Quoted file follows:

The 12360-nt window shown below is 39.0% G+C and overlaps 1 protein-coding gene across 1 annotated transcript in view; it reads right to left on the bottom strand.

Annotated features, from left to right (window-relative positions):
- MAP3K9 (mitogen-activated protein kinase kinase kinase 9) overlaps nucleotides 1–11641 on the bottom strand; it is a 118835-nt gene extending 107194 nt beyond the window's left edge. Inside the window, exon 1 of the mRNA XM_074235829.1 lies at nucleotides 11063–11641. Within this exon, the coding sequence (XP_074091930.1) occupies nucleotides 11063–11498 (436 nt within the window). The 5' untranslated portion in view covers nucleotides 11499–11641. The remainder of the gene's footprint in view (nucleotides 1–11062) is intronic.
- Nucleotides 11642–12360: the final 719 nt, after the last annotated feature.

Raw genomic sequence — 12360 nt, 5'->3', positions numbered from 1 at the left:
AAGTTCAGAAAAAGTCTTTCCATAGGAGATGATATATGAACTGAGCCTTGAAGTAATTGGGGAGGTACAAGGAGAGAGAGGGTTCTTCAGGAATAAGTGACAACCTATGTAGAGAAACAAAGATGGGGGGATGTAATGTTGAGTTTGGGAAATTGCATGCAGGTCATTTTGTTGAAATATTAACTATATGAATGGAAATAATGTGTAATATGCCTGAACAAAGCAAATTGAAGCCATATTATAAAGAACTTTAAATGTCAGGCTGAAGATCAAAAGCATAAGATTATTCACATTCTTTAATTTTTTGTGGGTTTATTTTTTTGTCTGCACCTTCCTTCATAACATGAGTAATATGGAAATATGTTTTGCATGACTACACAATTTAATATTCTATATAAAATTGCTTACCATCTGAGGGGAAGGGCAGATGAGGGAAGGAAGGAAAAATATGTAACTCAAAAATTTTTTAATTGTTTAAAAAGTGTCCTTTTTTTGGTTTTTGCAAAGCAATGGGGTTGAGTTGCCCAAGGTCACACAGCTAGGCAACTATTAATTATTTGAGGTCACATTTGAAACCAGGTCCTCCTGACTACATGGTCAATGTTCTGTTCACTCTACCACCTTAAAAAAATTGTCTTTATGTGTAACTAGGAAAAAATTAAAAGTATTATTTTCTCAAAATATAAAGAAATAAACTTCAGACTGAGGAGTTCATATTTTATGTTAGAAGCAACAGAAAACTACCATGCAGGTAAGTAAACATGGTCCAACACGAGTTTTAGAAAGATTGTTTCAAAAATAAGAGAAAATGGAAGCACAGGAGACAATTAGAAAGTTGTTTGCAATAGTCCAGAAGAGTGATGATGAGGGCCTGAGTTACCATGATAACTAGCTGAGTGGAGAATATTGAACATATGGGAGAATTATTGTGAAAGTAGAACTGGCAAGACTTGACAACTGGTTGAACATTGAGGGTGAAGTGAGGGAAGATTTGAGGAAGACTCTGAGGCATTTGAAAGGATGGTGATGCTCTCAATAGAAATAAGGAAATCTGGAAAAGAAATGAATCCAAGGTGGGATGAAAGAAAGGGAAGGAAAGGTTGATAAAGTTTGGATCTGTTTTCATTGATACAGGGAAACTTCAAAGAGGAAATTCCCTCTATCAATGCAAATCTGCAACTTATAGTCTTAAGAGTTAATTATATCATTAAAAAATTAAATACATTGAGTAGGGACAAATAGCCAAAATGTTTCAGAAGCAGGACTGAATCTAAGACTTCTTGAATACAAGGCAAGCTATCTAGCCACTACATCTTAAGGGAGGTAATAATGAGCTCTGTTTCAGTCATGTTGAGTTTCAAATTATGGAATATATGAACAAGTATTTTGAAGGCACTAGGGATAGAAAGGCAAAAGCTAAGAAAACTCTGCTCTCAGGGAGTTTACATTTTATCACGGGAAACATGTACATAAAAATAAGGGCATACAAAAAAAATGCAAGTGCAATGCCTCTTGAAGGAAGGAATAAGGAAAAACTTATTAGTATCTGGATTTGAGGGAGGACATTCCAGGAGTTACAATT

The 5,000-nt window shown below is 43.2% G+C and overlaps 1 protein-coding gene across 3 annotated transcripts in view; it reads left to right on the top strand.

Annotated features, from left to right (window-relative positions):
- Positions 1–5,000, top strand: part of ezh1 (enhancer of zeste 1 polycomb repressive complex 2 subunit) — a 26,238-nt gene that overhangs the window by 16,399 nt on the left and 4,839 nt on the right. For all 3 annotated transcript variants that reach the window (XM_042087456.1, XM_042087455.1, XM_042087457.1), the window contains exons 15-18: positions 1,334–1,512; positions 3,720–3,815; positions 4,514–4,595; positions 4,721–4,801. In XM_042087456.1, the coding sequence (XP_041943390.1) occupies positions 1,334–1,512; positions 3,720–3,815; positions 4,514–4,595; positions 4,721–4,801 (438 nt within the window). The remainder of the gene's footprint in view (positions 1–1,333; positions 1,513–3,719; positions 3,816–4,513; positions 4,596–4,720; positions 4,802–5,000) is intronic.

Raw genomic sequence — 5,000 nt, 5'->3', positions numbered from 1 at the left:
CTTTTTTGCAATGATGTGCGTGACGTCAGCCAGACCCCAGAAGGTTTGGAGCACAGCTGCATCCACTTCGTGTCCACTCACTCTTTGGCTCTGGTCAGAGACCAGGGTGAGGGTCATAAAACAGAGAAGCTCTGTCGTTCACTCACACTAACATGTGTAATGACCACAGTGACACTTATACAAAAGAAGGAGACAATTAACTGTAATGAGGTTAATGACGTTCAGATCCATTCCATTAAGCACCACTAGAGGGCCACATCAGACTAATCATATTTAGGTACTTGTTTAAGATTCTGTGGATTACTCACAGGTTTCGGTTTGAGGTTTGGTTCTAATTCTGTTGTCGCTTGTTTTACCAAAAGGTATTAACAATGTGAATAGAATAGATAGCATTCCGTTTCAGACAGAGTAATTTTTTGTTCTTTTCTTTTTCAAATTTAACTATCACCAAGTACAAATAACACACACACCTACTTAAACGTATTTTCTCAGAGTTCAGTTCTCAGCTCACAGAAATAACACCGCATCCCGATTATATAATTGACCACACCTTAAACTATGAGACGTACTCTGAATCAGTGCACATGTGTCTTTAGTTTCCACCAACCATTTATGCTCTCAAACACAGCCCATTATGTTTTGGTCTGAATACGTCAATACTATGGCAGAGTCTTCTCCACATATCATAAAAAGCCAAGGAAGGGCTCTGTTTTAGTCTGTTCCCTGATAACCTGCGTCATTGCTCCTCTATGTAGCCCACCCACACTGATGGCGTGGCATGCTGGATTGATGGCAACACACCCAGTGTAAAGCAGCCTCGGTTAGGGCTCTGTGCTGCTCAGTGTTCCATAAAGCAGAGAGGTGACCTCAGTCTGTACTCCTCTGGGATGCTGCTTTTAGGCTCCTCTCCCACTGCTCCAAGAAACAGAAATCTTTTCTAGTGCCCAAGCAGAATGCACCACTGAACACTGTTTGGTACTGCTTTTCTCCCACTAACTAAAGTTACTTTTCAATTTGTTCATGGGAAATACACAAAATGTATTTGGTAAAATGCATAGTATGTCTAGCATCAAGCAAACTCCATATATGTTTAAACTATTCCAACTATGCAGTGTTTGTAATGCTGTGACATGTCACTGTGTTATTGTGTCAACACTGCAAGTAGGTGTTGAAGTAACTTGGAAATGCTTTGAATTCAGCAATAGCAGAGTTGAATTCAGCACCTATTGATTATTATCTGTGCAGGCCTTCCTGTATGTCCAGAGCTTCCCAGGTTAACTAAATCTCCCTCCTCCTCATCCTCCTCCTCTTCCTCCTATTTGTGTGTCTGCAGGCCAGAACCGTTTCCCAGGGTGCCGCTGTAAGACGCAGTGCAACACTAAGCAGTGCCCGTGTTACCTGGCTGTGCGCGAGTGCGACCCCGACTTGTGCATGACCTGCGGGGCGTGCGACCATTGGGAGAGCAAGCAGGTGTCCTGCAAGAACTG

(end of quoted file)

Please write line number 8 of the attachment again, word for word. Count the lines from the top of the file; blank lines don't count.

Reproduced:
Annotated features, from left to right (window-relative positions):